Born to run: chasing the great wildebeest migration

A herd of wildebeest contemplating making the river crossing to the Serengeti
© Andrew Brown/2021/Kenya

In August each year, 2.2 million wildebeest, along with hundreds of thousands of zebra and antelope, migrate from the Serengeti in Tanzania to the Maasai Mara in Kenya, in search of greener pastures. Along the way, they cross the Sand River and then the wide, crocodile infested Mara River. As the rains change, they do the same journey in reverse. These crossings are one of the greatest wildlife spectacles on Earth, as desperate animals fight for survival. After each crossing, there are a few less wildebeest.

This was something my whole family wanted to see while we were living in Kenya. But finding 2.2 million wildebeest in the Maasai Mara was harder than I thought. At 1,500 square kilometres, the Mara is vast, and the Serengeti is even larger. Finding the wildebeest at the exact moment that they decide to cross a river is almost impossible. But not quite.

On our first attempt, in July, we were too early and too far north. So we came back for a long weekend in August, staying further south. After a bumpy flight with three landings at different airstrips, we decided to skip the first afternoon drive. “Don’t worry,” said our guide Daniel. “There are a lot of wildebeest in the Mara Triangle today. We will definitely see something tomorrow.”

Our campsite was on the Kenyan bank of the Sand River, which divides the two countries. On the other bank was a stretch of no man’s land, beyond which we could see a ridge of hills in Tanzania’s Serengeti. To the animals, of course, there was no distinction between the two sides.

Close up of a wildebeest in the Mara Triangle
© Andrew Brown/2021/Kenya

With two small children, Zefi 5 and Ayla 3, we had a limited window for game viewing. On the first day, we set off at 7:30 with a takeaway breakfast. Along the roadside, we saw several wildebeest carcasses in various stages of decay. A horned head atop an open ribcage pointed in the direction the migration had taken. “These animals were caught by lions a few weeks ago,” Daniel said.

What we weren’t yet seeing was any live wildebeest. In fact, the landscape seemed eerily empty. This was perhaps unsurprising, given the vast size of national park. But when we got to the plain where the wildebeest had been the day before, it too was empty. Daniel consulted his fellow drivers by radio. He pointed to a range of hills on the horizon. “The wildebeest crossed the river yesterday,” he said. “They are now on the far side of those hills.”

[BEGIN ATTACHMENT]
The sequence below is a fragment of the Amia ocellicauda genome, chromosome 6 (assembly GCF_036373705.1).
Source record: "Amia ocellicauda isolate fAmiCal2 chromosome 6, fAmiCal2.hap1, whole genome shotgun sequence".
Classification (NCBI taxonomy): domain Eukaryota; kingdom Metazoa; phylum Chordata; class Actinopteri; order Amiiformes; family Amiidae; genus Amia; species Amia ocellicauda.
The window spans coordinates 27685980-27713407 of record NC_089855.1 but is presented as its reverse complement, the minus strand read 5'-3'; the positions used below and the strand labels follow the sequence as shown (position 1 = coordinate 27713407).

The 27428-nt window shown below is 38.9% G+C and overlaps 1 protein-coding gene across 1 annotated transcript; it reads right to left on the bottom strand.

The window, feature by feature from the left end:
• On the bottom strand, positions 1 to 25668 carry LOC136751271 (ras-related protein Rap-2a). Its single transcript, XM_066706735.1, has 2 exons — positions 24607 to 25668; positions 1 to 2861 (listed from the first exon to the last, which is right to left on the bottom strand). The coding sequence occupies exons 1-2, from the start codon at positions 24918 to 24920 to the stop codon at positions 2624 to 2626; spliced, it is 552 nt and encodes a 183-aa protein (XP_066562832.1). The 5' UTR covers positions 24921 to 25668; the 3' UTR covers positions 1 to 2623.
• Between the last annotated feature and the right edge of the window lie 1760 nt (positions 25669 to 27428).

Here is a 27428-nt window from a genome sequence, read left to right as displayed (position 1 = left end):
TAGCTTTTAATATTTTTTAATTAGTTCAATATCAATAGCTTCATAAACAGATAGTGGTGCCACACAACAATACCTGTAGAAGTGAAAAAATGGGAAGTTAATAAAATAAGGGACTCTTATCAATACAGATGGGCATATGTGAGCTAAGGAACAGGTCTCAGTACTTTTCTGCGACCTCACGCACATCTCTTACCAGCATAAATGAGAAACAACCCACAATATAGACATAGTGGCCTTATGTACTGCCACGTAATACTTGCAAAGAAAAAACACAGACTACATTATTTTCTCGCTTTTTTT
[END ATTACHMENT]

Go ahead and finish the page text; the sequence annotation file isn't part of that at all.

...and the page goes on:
It had already been a long drive for my kids. Zefi could have lasted longer but Ayla had had enough. There were only two animals she was interested in – pandas and giraffes – and she was disappointed to learn that there were no pandas in Africa. “I only want to go to China and see the pandas in the bamboo forest,” she announced.

But just as we started back, Daniel saw a herd (technically a ‘confusion’) of around 10,000 wildebeest that had broken off from the main group and were heading south. “They’re returning to the Serengeti,” he said. It was a vast herd and, unlike others I had seen, was moving with clear purpose. We followed them for a while. Most of the animals were walking or running in the same direction but others stopped to graze, fight or attempt to mate, so progress was sporadic. “There’s a river crossing less than one kilometre from here,” Daniel said. “It’s hard to know when they will cross. It could be one, two or three hours.”

Some of the 10,000 wildebeest remaining in the Mara Triangle
© Andrew Brown/2021/Kenya

After a while, the herd stopped moving and settled down to graze, so we took the kids back to the campsite for lunch. I came back out with David to try to catch the river crossing. But when we got back to where we had left the wildebeest, they were gone. David made a few calls on the radio. “The main herd has already crossed Sand River,” he said. “But there is a smaller group heading towards the Mara River. We might still catch them.”